• Reduce the particle size (without damaging crystallites!)

    • Increase the area illuminated by X-rays

      • Divergence angle

      • Watch for beam overspill at low angles

    • Rotate samples

      • but not a replacement for proper sample prep!

McCrone mill = good

Mortar and pestle = bad


How does it affect your data l.jpg

How does it affect your data?

  • Reproducibility of data can be gauged by running repeat samples after reloading sample each time

  • Unmicronized sample: MgO only appears in 1 sample out of 3

periclase

Overlay of 3 repeat patterns from un-micronized cement

Overlay of 3 repeat patterns from micronized cement


Microabsorption l.jpg

Microabsorption

  • Microabsorption is the thing that causes most nightmares for analysts doing quantitative phase analysis

  • Caused by a mixture of high and low absorbing phases

  • High absorbers

    • beam absorbed at surface

    • only fraction of grain diffracting

    • relative intensity underestimated

    • QPA too low

  • Low absorbers

    • beam penetrates deeper

    • more diffracting volume

    • relative intensity overestimated

    • QPA too high


What can you do about it l.jpg

What can you do about it?

  • Change radiation?

    • Absorption contrast changes with energy

    • Higher energy X-rays often less problematic

  • Use neutrons?

    • Not usually practical but a ‘gold standard’

  • Use the Brindley correction?

    • Can be dangerous

    • Need to know absorption of each phase

    • Need to know particle (not crystallite!) size for each phase

      • But assumes spherical particles with a monodisperse size distribution

    • Usually unrealistic!


Effect of particle size l.jpg

Effect of particle size

  • Brindley proposed that a maximum acceptable particle size for QPA can be calculated by:

m = linear absorption coefficient (LAC)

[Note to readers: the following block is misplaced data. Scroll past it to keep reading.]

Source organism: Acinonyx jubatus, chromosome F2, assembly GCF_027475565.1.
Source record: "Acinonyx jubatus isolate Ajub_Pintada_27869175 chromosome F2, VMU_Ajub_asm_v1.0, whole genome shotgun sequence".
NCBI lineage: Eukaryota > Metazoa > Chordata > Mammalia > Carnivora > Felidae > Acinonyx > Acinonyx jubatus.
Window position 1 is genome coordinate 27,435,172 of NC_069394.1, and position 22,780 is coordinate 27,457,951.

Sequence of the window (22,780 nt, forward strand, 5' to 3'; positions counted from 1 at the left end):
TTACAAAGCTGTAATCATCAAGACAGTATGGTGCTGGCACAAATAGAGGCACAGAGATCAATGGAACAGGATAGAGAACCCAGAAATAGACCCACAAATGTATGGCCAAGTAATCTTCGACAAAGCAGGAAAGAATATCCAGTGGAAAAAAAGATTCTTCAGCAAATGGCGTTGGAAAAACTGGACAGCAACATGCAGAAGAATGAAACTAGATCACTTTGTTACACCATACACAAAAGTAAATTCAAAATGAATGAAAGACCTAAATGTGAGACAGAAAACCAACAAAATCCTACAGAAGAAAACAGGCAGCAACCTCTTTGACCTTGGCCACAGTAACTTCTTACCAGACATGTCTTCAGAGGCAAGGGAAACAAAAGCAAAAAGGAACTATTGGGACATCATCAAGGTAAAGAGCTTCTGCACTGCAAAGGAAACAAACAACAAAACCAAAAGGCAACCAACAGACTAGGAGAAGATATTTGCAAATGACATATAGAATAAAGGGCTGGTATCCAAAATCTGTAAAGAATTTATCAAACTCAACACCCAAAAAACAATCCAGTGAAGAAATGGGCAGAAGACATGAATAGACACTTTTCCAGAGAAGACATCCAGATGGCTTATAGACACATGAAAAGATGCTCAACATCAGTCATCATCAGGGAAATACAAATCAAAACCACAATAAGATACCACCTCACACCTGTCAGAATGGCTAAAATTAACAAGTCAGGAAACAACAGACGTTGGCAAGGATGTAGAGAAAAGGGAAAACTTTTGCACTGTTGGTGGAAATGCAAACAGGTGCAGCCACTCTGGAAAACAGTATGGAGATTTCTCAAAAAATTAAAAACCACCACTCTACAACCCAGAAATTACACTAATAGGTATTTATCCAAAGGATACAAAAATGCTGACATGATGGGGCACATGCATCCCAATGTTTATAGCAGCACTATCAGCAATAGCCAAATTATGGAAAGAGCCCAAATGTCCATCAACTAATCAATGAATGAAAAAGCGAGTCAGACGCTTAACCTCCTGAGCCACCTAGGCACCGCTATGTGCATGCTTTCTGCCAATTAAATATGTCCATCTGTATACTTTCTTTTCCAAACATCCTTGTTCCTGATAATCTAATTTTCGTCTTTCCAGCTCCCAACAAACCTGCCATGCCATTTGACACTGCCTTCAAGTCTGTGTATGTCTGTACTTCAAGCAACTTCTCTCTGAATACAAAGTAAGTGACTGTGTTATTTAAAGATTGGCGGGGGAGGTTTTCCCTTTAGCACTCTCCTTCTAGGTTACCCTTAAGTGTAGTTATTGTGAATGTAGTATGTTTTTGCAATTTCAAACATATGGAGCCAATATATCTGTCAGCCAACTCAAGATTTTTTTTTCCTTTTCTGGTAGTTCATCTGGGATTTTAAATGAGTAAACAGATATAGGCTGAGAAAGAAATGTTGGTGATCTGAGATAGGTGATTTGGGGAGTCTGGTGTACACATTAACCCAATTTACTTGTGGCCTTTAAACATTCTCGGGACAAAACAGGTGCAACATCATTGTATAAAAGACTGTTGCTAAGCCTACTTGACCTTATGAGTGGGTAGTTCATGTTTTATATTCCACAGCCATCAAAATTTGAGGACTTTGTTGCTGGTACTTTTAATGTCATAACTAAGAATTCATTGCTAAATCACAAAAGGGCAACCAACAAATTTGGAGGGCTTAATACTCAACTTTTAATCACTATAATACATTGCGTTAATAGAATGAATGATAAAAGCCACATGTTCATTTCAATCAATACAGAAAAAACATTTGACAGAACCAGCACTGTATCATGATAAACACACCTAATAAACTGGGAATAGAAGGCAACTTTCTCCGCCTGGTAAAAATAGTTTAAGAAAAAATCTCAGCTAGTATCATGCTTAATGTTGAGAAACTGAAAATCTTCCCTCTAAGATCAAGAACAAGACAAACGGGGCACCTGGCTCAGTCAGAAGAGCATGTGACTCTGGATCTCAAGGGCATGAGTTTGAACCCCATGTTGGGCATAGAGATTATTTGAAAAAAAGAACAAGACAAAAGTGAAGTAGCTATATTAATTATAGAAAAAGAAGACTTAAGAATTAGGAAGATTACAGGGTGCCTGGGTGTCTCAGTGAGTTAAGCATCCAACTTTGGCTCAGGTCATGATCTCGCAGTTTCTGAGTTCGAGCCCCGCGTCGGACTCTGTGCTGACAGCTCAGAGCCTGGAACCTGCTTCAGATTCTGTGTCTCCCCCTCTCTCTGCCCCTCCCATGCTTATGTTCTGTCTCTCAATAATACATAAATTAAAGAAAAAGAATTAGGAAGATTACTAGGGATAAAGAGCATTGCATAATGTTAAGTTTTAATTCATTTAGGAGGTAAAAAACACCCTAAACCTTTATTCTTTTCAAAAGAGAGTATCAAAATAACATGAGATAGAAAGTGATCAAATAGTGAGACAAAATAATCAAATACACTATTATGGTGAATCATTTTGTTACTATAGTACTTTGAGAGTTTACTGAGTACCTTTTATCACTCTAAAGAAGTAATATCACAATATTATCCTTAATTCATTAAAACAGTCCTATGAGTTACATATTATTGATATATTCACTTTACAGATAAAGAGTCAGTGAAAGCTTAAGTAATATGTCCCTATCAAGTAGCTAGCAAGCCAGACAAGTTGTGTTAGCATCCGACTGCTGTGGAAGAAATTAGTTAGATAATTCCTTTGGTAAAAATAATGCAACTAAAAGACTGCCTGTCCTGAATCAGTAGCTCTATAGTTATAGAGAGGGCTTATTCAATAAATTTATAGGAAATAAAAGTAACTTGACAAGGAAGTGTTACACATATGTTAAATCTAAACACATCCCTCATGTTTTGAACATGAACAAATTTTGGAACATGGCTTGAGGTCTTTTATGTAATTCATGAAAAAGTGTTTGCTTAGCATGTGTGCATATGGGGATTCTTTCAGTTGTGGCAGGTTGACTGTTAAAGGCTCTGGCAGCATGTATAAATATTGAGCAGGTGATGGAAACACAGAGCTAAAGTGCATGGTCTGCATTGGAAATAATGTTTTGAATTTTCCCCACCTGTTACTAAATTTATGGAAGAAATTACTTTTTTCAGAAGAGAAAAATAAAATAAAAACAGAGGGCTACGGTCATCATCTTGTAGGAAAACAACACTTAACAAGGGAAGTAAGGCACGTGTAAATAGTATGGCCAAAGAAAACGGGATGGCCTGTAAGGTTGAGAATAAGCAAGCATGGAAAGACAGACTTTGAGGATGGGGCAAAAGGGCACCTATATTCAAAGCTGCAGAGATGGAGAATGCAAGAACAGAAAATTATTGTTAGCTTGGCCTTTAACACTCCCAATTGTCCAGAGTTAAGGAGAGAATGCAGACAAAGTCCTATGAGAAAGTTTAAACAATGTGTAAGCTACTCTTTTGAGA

The scale of escalating despair l.jpg

The scale of escalating despair!

  • Brindley also devised a criteria for whether you should be ‘concerned’ about microabsorption

    • mD = linear absorption coefficient x particle diameter

  • Fine powders

    • mD < 0.01 negligible m-absorption

  • Medium powders

    • 0.01 < mD < 0.1 m-absorption present – Brindley model applies

  • Coarse powders

    • 0.1 < mD < 1 large m-absorption – Brindley model estimates the effect

  • Very coarse powders

    • mD > 1 severe m-absorption – forget it!


Preferential orientation l.jpg

Preferential Orientation

  • Preferential orientation (PO) is most often seen in samples that contain crystallites with a platey or needle-like morphology.

  • Particular culprits

    • Plates

      • mica

      • clays

      • some carbonates, hydroxides e.g. Ca(OH)2

    • Needles

      • wollastonite

      • many organics

  • The extent of the orientation from a particular sample depends greatly on how it is mounted


Different preparation techniques l.jpg

Different preparation techniques

  • Top-loading

  • Flat-plate

  • Back-loading

  • Side-loading

  • Capillary


Top loading l.jpg

Top-loading

  • Simplest but most prone to inducing preferential orientation

  • Sometimes orientation induced deliberately, e.g. ID of clays

Alternative holders such as zero background silicon or quartz usually top-loading as well


Flat plate aka smear mount l.jpg

Flat plateaka: Smear mount

  • Used with very small samples (phase-ID , Rietveld )

  • Sample adhered to zero background plate using some form of binder/adhesive that doesn’t have any Bragg peaks

    • Hairspray! Spray ~12” from holder makes a sticky surface – my favourite

    • PVA

    • Slurry with ethanol or acetone – tricky to get right consistency

  • Some quartz plates can show a sharp reflection when spun

Silicon zero

background plate

Quartz zero

background plate

Gem Dugout a commonly used source for zero background plates (www.thegemdugout.com)


Back loading l.jpg

Back-loading


Side loading l.jpg

Side-loading

  • I don’t have one of these!

  • Basic principle…..

plug

powder

sample

holder

glass

slide


Capillaries l.jpg

Capillaries